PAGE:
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Ch. 10: Genes and Thought 
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Ch. 10: Genes and Thought

Please use this thread for discussing Ch. 10: Genes and Thought. :bounce:



Wed Aug 13, 2008 6:31 pm
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The discussion of the genetic contribution to people's beliefs and personality seemed rather shallow uninspiring. After reading several excellent books exploring why people have differing beliefs, including Judith Harris's The Nurture Assumption, Matt Ridley's Nature via. Nurture, Stephen Pinker's The Blank Slate, and George Lakoff's Moral Politics, I feel like I know more about the subject than Burton does.

[I hope statements like that don't come across as arrogant. I've just read many books on related subjects, and they often come to mind when reading this book.]

While Burton postulates that different internal reward systems are the reason people reach different conclusions, I reached a different conclusion. In my mind, as Lakoff suggests, different conceptions of morality are a larger influence.

Burton didn't bring a more pertinent example about sound recognition. Different languages have different sounds that are treated as distinct. According to some experiments, very young children can distinguish those sounds, while older children are much better at distinguishing sounds that are relevant to their native language.



Thu Sep 25, 2008 10:17 pm
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I don't consider myself very knowledgeable on the the influence of genetics on behavior and personality. This could be why I got something from the chapter. Burton did a good job of synthesis, I thought, and he balanced the deterministic elements with the non-deterministic or environmental ones. His big task was to show how something we consider to be high-level--our religious beliefs or social behavior--could be strongly influenced by genetics. It is well accepted that mainly simple, discrete traits (especially those most necessary for survival) can reliably be traced back to genetics, but this doesn't mean that genetics doesn't act in more more complicated ways, and influence our style of belief or some behaviors. He sorts out the complexities of genetic expression of complex traits, leaving us appreciating the importance of not oversimplifying.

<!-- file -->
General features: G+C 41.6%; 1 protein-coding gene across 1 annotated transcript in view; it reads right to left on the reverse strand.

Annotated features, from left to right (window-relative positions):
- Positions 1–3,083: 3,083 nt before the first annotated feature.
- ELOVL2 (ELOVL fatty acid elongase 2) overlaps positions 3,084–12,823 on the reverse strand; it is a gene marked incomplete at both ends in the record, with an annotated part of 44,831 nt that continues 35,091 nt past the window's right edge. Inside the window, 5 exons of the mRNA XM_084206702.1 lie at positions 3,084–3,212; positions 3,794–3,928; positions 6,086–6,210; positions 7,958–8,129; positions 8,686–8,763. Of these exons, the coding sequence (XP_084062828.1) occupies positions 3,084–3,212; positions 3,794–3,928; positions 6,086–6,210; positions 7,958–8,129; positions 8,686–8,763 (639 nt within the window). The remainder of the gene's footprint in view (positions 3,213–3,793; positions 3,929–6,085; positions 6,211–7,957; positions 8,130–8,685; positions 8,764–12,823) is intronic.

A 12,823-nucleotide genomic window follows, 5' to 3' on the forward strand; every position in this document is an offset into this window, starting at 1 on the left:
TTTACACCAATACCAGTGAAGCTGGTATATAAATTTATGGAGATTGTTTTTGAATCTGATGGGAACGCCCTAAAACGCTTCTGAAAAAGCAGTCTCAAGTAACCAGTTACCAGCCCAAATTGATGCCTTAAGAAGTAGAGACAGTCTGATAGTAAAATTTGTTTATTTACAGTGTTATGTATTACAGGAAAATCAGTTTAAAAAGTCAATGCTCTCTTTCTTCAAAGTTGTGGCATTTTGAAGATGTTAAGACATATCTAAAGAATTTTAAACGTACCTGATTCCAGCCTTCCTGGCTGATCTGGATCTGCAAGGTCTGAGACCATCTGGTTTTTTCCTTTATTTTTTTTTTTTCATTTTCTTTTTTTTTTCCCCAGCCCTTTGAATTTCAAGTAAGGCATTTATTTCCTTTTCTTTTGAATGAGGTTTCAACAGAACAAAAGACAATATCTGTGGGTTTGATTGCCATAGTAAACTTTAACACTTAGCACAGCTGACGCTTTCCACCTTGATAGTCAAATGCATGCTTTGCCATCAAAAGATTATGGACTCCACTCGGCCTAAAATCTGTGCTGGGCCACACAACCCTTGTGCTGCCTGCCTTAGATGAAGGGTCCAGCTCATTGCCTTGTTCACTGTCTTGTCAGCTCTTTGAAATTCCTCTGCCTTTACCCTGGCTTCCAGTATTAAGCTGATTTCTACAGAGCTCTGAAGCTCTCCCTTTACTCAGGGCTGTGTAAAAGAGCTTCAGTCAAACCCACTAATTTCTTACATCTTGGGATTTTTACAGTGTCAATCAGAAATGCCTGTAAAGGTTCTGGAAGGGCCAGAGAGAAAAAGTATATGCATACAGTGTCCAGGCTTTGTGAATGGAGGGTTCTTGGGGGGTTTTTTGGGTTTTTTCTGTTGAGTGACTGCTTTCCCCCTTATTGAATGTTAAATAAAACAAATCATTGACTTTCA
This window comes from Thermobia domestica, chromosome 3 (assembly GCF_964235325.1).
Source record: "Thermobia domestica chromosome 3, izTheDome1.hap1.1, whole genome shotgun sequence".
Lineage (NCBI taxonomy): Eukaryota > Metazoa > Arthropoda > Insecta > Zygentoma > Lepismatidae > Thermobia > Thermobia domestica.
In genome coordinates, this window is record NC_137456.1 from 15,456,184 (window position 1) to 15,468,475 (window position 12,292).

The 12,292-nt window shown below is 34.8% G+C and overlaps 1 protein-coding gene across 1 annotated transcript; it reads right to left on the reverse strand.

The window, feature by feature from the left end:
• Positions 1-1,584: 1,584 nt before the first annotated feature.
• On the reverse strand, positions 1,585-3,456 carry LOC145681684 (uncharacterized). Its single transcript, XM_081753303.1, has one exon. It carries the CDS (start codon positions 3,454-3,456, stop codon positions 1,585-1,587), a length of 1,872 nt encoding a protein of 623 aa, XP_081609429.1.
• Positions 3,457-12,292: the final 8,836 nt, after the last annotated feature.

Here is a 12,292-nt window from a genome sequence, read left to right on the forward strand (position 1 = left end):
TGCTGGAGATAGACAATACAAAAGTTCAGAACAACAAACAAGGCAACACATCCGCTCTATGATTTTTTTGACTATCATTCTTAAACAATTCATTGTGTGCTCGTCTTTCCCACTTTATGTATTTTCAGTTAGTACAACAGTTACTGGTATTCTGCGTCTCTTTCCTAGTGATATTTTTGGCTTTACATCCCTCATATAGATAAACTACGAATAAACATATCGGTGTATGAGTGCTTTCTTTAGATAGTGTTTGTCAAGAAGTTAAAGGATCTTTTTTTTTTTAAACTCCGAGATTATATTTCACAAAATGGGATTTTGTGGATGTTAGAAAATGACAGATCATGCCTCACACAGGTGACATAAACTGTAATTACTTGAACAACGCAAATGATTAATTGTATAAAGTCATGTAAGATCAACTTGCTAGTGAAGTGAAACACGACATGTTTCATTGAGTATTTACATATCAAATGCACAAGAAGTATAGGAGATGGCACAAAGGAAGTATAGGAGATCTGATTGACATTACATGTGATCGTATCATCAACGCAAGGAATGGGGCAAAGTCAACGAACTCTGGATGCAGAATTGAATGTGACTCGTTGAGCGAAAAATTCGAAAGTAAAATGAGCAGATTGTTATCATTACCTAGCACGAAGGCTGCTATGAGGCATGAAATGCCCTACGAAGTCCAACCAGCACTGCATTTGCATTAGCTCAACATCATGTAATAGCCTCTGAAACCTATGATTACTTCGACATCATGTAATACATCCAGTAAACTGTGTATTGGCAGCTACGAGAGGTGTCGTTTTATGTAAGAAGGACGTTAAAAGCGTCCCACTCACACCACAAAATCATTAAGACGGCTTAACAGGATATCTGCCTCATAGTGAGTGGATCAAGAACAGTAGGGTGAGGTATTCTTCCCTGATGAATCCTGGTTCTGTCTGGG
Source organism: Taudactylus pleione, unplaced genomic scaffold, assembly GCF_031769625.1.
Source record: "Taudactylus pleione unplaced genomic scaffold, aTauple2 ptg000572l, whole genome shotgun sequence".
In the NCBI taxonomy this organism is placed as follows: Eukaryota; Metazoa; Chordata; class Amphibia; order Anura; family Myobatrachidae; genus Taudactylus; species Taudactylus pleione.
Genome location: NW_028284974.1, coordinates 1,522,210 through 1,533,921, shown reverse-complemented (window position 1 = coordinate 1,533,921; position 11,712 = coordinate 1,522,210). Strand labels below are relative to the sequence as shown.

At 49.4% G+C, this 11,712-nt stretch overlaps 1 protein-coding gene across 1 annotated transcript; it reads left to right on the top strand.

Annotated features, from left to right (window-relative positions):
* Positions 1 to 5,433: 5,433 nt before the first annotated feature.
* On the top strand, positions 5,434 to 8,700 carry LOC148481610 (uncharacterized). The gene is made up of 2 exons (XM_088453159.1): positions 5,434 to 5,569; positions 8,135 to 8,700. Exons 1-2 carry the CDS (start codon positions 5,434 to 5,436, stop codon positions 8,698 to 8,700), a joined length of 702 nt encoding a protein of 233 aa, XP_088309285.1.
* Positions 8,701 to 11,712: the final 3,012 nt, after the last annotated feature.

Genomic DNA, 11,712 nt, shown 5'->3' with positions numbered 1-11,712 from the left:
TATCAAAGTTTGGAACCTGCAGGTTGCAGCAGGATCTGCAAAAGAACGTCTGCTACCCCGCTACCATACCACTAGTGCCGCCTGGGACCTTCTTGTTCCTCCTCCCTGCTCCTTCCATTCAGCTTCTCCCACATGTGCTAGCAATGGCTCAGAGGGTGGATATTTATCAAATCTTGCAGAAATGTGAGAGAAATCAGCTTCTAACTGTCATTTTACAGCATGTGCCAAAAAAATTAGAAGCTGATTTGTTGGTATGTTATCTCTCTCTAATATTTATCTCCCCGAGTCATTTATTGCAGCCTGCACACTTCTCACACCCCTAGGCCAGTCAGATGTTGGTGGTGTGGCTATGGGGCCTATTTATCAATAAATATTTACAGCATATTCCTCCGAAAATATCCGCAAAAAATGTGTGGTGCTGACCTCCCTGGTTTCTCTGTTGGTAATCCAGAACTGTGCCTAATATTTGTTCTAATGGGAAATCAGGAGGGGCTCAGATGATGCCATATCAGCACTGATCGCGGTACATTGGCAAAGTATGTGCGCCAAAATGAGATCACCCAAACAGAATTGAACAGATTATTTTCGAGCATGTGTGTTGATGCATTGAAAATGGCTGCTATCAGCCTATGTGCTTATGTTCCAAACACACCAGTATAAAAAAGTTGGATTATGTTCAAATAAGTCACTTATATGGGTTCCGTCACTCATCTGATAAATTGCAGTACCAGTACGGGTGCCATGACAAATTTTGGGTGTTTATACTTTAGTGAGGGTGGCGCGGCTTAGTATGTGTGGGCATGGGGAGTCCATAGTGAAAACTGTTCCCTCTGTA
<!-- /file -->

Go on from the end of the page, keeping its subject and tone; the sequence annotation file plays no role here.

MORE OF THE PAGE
The feeling of knowing, though, is one of the basic traits needed for survival, so it can be reasonably assumed to be directly genetically influenced. Burton means that different people might be disposed to experience the feeling of knowing to different degrees. Those who have a weaker experience of it would be inclined toward a state of doubt.



Fri Sep 26, 2008 11:02 pm
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I forgot to mention the extraordinary vignette Burton presents about his mother. He's speculating about his own interest in existential questions from an early age; he wonders about the genetic influence on such tendencies. His parents, though, had always shown no inclination toward philosophical thought. Burton asked his mother at least twice--the last time on her death bed--what she had learned about life. She replied, "So what?", and "I am no one to be remembered. Nothing." It wasn't until he went back to her apartment to sort out her things that he found an old term paper he had written on Willliam James, about how we know what we know (the subject of his book). He didn't even remember writing the paper, but his mother had saved it and had underlined the key paragraph and written 'YES' beside it.

The conclusion we might draw is that genetic influence can be present even in the absence of behavioral expression.
DWill



Sat Sep 27, 2008 7:34 am
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